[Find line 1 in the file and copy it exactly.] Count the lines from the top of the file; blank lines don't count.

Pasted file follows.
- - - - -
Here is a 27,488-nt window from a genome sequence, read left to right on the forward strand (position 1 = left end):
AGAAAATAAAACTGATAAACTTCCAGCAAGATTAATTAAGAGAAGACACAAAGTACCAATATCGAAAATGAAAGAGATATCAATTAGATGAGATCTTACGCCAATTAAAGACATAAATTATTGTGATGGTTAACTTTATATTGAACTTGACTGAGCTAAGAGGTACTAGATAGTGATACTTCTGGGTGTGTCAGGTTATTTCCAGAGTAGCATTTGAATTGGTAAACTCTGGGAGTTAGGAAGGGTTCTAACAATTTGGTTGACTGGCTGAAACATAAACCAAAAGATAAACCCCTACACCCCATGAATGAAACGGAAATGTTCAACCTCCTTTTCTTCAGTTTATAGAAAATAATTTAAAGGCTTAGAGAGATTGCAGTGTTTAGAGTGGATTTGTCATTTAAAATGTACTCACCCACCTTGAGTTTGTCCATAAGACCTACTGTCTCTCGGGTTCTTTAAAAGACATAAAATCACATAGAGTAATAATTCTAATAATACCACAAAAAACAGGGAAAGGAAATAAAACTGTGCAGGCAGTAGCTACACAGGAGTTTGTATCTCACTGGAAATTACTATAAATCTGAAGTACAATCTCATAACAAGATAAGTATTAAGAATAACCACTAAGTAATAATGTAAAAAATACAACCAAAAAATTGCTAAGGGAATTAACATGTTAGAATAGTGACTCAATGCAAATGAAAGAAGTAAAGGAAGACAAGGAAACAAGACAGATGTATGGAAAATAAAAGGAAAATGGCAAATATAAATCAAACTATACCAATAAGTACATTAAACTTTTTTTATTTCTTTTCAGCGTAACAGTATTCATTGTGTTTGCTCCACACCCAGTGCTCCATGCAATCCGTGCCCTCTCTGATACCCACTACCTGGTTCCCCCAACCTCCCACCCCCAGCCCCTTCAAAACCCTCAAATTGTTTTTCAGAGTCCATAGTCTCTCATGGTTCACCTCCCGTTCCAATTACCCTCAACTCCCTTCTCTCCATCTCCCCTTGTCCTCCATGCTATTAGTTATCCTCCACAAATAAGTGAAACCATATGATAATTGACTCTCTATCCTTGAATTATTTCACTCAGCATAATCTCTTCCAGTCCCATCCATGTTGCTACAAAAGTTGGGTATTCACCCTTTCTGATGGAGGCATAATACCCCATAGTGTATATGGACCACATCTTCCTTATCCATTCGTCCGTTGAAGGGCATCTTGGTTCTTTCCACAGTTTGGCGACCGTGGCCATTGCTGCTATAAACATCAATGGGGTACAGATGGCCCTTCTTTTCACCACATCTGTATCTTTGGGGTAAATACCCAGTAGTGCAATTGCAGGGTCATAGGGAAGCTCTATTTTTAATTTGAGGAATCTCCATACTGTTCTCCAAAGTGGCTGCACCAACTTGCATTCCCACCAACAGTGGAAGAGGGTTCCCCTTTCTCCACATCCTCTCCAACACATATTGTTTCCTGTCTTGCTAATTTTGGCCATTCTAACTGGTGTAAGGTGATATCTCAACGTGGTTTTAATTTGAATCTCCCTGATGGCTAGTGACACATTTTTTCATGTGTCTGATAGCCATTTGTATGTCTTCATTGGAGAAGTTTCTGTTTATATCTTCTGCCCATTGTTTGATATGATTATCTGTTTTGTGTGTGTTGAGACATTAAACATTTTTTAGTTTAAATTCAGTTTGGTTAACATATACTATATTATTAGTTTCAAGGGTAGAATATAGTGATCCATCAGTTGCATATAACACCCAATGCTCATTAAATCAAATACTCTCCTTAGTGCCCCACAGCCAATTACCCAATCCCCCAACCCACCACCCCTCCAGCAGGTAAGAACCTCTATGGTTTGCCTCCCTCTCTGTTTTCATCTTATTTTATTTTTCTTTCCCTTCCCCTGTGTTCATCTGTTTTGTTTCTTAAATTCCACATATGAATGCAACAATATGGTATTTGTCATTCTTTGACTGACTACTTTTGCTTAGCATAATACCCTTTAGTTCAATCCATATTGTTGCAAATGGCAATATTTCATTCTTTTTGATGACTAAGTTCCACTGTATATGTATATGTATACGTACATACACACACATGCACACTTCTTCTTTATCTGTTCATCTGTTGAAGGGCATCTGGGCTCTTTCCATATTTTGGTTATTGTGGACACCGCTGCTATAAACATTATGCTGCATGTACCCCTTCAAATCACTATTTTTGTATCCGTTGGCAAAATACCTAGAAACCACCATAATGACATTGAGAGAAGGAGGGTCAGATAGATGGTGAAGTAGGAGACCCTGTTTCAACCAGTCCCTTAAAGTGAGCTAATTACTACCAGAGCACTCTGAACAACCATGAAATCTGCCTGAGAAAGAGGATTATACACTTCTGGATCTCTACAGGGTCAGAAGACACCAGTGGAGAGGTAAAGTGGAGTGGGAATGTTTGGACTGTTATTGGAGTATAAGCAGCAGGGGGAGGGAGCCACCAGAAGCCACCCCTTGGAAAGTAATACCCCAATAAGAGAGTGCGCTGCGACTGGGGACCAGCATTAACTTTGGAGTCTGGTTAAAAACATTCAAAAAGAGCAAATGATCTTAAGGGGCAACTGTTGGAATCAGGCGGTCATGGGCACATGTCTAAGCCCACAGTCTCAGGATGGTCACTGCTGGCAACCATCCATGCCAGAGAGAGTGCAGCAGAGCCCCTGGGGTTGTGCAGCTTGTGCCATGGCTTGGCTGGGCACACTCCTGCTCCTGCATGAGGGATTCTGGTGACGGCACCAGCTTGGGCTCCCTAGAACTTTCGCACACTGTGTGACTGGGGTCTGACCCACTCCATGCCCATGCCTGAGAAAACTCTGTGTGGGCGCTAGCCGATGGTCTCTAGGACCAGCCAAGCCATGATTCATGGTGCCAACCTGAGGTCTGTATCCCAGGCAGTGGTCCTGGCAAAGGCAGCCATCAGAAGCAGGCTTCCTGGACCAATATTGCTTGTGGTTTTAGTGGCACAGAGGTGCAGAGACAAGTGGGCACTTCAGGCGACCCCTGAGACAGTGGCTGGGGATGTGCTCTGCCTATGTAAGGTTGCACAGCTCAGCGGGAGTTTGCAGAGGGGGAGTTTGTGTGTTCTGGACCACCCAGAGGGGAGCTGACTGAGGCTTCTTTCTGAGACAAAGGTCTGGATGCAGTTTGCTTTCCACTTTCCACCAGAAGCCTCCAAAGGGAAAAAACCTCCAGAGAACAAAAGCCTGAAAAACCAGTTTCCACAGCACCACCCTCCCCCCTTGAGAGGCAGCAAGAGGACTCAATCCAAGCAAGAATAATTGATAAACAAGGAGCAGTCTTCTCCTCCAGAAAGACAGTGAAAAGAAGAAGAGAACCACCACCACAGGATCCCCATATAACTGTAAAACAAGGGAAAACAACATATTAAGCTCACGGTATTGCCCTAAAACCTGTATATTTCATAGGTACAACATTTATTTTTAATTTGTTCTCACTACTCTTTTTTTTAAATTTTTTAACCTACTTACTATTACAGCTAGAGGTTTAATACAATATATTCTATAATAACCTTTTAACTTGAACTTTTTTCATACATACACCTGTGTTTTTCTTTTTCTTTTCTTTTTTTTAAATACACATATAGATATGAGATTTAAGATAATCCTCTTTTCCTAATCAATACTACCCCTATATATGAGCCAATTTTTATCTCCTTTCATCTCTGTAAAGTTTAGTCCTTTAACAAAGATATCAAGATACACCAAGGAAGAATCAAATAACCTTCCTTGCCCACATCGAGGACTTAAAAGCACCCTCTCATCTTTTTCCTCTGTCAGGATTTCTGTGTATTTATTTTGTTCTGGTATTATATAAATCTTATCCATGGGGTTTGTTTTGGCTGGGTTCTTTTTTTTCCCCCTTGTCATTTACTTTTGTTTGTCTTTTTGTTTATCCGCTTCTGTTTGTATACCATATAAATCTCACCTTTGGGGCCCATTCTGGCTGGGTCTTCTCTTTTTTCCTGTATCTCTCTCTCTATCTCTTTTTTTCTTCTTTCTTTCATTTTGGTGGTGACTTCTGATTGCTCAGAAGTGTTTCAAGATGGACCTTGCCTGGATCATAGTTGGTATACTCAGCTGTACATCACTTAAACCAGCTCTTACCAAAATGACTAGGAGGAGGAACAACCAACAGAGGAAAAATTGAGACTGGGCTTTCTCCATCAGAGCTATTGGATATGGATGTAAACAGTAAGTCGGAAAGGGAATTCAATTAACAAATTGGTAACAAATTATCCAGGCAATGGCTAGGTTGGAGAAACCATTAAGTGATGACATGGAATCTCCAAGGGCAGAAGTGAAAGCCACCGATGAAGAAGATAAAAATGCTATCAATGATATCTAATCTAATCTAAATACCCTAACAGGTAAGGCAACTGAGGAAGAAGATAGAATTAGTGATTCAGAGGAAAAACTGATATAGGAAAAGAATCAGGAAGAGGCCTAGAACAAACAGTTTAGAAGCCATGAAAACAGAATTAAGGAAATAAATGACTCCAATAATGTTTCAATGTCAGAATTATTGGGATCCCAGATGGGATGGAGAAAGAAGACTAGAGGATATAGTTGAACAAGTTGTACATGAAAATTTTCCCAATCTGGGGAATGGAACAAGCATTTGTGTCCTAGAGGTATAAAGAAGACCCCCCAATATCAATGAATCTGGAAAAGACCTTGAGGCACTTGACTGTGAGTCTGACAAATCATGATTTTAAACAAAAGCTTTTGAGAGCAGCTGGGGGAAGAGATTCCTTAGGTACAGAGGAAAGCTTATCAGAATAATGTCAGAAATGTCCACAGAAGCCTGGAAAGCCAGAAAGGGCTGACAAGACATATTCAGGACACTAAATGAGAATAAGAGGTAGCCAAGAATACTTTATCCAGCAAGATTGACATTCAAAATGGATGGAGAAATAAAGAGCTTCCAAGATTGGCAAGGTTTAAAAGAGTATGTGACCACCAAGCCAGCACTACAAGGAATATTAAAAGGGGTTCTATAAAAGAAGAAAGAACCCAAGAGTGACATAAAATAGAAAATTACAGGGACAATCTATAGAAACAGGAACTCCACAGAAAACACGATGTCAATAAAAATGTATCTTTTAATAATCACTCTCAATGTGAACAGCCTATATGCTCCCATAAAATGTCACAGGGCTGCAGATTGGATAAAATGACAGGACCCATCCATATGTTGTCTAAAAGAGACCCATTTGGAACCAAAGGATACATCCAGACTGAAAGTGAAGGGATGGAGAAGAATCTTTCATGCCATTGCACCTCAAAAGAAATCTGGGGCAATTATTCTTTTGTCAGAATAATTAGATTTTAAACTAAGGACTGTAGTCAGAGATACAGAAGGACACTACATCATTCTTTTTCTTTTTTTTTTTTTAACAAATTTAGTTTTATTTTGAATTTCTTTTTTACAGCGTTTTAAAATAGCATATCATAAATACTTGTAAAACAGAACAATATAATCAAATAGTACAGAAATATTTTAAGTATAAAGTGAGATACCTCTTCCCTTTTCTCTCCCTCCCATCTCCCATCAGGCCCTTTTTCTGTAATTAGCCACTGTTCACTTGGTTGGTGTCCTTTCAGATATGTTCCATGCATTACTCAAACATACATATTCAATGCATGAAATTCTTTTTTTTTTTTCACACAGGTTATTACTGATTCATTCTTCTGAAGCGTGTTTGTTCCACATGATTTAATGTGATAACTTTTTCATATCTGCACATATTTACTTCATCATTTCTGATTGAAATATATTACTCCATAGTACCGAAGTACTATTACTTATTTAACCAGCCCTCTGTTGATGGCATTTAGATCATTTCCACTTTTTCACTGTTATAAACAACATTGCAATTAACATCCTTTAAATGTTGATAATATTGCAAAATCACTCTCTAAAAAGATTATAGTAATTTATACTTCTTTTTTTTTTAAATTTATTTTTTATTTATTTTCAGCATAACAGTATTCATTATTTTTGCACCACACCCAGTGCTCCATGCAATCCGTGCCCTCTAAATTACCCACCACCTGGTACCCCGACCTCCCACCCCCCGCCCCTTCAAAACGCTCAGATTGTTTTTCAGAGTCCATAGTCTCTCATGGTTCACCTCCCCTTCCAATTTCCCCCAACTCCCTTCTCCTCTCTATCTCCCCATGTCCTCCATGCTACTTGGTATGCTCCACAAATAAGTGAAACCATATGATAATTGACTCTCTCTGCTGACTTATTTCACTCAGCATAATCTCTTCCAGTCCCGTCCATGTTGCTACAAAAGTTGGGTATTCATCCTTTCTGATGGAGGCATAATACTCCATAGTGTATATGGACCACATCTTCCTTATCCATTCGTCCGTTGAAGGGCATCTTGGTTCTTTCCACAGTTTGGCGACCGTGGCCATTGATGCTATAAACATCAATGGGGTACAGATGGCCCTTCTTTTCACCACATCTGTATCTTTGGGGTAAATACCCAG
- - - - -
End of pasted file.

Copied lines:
Here is a 27,488-nt window from a genome sequence, read left to right on the forward strand (position 1 = left end):